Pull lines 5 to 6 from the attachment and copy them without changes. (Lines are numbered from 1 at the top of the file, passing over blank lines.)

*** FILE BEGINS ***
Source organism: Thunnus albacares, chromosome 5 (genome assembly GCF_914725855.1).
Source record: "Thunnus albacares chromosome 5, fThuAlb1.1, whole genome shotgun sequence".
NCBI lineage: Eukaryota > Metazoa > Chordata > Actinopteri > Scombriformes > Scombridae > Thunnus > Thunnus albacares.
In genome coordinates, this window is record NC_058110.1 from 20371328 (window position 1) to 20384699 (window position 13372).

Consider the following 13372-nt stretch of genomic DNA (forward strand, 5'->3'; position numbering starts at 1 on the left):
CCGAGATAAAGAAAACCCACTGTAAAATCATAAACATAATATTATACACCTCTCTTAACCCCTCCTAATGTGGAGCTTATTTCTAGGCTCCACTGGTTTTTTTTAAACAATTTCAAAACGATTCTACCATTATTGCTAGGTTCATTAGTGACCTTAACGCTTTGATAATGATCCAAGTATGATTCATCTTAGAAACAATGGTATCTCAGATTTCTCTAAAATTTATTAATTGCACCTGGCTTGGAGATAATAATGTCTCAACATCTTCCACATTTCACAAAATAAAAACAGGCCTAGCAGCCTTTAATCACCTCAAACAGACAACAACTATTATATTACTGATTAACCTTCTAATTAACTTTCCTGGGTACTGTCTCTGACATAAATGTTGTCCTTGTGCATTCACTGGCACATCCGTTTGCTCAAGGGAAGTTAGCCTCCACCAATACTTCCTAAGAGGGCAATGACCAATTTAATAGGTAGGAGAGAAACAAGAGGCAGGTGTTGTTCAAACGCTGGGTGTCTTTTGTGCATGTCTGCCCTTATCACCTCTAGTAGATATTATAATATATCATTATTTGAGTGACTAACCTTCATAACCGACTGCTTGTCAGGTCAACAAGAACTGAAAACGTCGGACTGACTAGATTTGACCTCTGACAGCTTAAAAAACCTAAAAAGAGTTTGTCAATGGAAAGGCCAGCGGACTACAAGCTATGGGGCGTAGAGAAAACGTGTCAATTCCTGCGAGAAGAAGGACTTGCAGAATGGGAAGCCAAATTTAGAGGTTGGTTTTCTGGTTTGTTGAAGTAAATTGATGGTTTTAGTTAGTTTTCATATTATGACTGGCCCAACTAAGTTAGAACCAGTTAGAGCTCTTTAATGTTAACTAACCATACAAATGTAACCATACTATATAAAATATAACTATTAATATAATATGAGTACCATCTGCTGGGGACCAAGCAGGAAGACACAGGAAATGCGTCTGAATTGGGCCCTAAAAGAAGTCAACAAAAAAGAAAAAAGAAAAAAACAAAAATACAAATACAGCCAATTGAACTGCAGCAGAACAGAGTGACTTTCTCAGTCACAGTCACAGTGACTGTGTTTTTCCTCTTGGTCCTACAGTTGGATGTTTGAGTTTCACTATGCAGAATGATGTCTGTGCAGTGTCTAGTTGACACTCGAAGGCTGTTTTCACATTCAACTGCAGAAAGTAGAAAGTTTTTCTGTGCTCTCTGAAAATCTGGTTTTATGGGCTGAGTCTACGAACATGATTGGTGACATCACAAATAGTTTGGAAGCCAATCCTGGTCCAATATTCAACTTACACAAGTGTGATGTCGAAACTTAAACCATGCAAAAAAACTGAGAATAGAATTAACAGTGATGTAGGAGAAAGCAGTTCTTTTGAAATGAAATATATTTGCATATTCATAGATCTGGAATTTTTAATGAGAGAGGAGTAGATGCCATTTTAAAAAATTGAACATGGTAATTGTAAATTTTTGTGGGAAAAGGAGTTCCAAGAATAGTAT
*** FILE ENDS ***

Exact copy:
Consider the following 13372-nt stretch of genomic DNA (forward strand, 5'->3'; position numbering starts at 1 on the left):
CCGAGATAAAGAAAACCCACTGTAAAATCATAAACATAATATTATACACCTCTCTTAACCCCTCCTAATGTGGAGCTTATTTCTAGGCTCCACTGGTTTTTTTTAAACAATTTCAAAACGATTCTACCATTATTGCTAGGTTCATTAGTGACCTTAACGCTTTGATAATGATCCAAGTATGATTCATCTTAGAAACAATGGTATCTCAGATTTCTCTAAAATTTATTAATTGCACCTGGCTTGGAGATAATAATGTCTCAACATCTTCCACATTTCACAAAATAAAAACAGGCCTAGCAGCCTTTAATCACCTCAAACAGACAACAACTATTATATTACTGATTAACCTTCTAATTAACTTTCCTGGGTACTGTCTCTGACATAAATGTTGTCCTTGTGCATTCACTGGCACATCCGTTTGCTCAAGGGAAGTTAGCCTCCACCAATACTTCCTAAGAGGGCAATGACCAATTTAATAGGTAGGAGAGAAACAAGAGGCAGGTGTTGTTCAAACGCTGGGTGTCTTTTGTGCATGTCTGCCCTTATCACCTCTAGTAGATATTATAATATATCATTATTTGAGTGACTAACCTTCATAACCGACTGCTTGTCAGGTCAACAAGAACTGAAAACGTCGGACTGACTAGATTTGACCTCTGACAGCTTAAAAAACCTAAAAAGAGTTTGTCAATGGAAAGGCCAGCGGACTACAAGCTATGGGGCGTAGAGAAAACGTGTCAATTCCTGCGAGAAGAAGGACTTGCAGAATGGGAAGCCAAATTTAGAGGTTGGTTTTCTGGTTTGTTGAAGTAAATTGATGGTTTTAGTTAGTTTTCATATTATGACTGGCCCAACTAAGTTAGAACCAGTTAGAGCTCTTTAATGTTAACTAACCATACAAATGTAACCATACTATATAAAATATAACTATTAATATAATATGAGTACCATCTGCTGGGGACCAAGCAGGAAGACACAGGAAATGCGTCTGAATTGGGCCCTAAAAGAAGTCAACAAAAAAGAAAAAAGAAAAAAACAAAAATACAAATACAGCCAATTGAACTGCAGCAGAACAGAGTGACTTTCTCAGTCACAGTCACAGTGACTGTGTTTTTCCTCTTGGTCCTACAGTTGGATGTTTGAGTTTCACTATGCAGAATGATGTCTGTGCAGTGTCTAGTTGACACTCGAAGGCTGTTTTCACATTCAACTGCAGAAAGTAGAAAGTTTTTCTGTGCTCTCTGAAAATCTGGTTTTATGGGCTGAGTCTACGAACATGATTGGTGACATCACAAATAGTTTGGAAGCCAATCCTGGTCCAATATTCAACTTACACAAGTGTGATGTCGAAACTTAAACCATGCAAAAAAACTGAGAATAGAATTAACAGTGATGTAGGAGAAAGCAGTTCTTTTGAAATGAAATATATTTGCATATTCATAGATCTGGAATTTTTAATGAGAGAGGAGTAGATGCCATTTTAAAAAATTGAACATGGTAATTGTAAATTTTTGTGGGAAAAGGAGTTCCAAGAATAGTAT